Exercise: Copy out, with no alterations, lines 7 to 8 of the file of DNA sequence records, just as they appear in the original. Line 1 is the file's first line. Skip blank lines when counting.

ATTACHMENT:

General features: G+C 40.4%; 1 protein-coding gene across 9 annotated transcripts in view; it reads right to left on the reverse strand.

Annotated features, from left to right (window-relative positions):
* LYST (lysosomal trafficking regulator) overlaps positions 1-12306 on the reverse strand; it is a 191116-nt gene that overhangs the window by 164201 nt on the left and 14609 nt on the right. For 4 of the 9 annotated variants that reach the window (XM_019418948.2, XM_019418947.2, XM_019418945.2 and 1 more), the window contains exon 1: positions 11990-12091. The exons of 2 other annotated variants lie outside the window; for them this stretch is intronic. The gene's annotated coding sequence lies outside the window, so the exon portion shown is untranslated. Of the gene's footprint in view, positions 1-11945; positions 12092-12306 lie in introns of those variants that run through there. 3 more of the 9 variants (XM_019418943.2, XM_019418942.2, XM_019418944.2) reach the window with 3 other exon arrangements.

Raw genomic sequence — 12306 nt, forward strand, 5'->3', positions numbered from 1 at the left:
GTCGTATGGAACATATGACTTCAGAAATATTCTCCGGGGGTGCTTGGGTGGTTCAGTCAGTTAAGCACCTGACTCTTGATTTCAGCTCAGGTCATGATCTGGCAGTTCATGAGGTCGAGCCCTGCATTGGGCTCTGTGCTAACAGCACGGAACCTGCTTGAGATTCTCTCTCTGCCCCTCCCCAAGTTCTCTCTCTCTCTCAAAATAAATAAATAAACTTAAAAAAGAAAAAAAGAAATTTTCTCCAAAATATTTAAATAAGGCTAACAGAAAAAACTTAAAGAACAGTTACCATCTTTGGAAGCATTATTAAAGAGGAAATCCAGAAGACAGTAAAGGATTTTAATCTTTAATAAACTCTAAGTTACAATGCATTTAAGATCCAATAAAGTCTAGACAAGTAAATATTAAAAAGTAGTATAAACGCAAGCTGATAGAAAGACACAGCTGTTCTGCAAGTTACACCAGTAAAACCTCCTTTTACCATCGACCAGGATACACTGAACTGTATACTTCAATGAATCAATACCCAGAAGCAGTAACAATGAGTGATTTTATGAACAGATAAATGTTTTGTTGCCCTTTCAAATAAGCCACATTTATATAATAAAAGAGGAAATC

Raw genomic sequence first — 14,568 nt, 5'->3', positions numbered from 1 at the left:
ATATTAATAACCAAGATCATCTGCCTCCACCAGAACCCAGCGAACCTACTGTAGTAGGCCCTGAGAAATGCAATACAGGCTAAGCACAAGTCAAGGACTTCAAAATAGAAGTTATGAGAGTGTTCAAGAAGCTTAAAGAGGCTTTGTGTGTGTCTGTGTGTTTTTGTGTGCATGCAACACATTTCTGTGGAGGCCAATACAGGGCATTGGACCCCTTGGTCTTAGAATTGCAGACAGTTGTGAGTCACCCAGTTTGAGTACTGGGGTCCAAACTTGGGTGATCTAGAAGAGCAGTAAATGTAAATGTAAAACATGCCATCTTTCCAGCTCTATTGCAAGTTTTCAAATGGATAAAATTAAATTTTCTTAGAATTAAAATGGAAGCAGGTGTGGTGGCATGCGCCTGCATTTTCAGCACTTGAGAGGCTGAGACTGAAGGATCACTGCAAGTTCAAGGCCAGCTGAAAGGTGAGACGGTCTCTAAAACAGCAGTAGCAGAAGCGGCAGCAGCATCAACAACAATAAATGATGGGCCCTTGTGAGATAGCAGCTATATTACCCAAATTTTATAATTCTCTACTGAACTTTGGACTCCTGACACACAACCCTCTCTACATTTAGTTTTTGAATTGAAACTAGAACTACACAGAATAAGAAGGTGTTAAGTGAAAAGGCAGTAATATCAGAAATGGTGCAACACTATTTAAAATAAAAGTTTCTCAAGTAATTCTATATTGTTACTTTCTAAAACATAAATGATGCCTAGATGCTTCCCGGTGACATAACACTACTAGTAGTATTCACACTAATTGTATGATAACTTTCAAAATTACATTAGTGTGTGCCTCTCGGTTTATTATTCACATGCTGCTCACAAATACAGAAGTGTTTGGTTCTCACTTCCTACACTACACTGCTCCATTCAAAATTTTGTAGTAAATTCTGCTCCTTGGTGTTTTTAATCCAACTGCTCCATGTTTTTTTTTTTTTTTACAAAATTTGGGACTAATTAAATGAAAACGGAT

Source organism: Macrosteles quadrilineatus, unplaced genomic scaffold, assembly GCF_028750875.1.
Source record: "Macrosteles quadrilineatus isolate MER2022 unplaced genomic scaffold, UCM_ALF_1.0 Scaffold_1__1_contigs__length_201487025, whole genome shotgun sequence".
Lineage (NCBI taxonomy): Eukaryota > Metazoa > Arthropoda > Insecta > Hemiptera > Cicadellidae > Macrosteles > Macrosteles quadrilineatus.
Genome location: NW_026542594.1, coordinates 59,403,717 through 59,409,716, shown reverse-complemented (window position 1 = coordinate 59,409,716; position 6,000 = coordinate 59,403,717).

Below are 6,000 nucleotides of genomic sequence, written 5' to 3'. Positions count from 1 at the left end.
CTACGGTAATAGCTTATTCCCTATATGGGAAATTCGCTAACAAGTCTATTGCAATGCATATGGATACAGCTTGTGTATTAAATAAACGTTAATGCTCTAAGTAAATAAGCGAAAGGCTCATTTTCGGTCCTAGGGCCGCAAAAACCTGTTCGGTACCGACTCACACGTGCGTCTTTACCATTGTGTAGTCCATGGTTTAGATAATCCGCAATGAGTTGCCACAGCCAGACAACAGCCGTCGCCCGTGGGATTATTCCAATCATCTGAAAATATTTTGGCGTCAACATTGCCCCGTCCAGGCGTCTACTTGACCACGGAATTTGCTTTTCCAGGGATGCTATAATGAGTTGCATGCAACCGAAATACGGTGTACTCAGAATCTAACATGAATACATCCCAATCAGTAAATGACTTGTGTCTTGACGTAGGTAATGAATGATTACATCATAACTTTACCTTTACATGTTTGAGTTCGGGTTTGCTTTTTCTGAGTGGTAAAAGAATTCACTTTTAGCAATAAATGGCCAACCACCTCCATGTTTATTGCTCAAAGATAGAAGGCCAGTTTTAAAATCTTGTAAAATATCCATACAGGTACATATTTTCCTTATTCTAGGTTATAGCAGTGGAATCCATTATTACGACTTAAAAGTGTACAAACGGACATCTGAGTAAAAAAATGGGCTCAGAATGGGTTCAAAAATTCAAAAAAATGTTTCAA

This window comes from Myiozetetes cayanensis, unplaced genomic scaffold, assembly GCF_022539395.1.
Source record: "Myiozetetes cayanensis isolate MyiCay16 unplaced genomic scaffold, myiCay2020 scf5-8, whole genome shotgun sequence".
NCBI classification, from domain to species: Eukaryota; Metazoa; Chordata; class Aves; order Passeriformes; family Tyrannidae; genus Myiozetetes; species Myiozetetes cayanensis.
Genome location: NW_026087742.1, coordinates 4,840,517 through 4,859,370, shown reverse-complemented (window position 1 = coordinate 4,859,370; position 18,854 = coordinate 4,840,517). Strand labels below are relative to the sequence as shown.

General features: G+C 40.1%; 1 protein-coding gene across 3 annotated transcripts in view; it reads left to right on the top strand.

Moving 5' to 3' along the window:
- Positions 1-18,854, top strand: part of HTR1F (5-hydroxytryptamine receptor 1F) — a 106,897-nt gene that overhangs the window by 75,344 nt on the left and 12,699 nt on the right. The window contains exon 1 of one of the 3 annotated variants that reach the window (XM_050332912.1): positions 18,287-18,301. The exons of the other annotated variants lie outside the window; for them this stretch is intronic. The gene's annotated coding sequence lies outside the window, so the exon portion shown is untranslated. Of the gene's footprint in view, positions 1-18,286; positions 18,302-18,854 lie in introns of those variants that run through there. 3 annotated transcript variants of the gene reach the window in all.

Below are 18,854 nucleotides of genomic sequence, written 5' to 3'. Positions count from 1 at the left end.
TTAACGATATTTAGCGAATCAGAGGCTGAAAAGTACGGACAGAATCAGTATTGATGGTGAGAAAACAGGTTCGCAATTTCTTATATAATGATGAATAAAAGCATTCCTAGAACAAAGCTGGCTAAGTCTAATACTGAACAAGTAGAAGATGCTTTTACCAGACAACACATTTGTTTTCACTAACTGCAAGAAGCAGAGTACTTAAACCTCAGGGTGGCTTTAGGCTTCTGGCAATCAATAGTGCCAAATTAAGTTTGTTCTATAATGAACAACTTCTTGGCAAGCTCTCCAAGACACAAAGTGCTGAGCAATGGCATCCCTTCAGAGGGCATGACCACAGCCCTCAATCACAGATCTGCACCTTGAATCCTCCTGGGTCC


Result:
ATATTAATAACCAAGATCATCTGCCTCCACCAGAACCCAGCGAACCTACTGTAGTAGGCCCTGAGAAATGCAATACAGGCTAAGCACAAGTCAAGGACTTCAAAATAGAAGTTATGAGAGTGTTCAAGAAGCTTAAAGAGGCTTTGTGTGTGTCTGTGTGTTTTTGTGTGCATGCAACACATTTCTGTGGAGGCCAATACAGGGCATTGGACCCCTTGGTCTTAGAATTGCAGACAGTTGTGAGTCACCCAGTTTGAGTACTGGGGTCCAAACTTGGGTGATCTAGAAGAGCAGTAAATGTAAATGTAAAACATGCCATCTTTCCAGCTCTATTGCAAGTTTTCAAATGGATAAAATTAAATTTTCTTAGAATTAAAATGGAAGCAGGTGTGGTGGCATGCGCCTGCATTTTCAGCACTTGAGAGGCTGAGACTGAAGGATCACTGCAAGTTCAAGGCCAGCTGAAAGGTGAGACGGTCTCTAAAACAGCAGTAGCAGAAGCGGCAGCAGCATCAACAACAATAAATGATGGGCCCTTGTGAGATAGCAGCTATATTACCCAAATTTTATAATTCTCTACTGAACTTTGGACTCCTGACACACAACCCTCTCTACATTTAGTTTTTGAATTGAAACTAGAACTACACAGAATAAGAAGGTGTTAAGTGAAAAGGCAGTAATATCAGAAATGGTGCAACACTATTTAAAATAAAAGTTTCTCAAGTAATTCTATATTGTTACTTTCTAAAACATAAATGATGCCTAGATGCTTCCCGGTGACATAACACTACTAGTAGTATTCACACTAATTGTATGATAACTTTCAAAATTACATTAGTGTGTGCCTCTCGGTTTATTATTCACATGCTGCTCACAAATACAGAAGTGTTTGGTTCTCACTTCCTACACTACACTGCTCCATTCAAAATTTTGTAGTAAATTCTGCTCCTTGGTGTTTTTAATCCAACTGCTCCATGTTTTTTTTTTTTTTTACAAAATTTGGGACTAATTAAATGAAAACGGAT

Source organism: Macrosteles quadrilineatus, unplaced genomic scaffold, assembly GCF_028750875.1.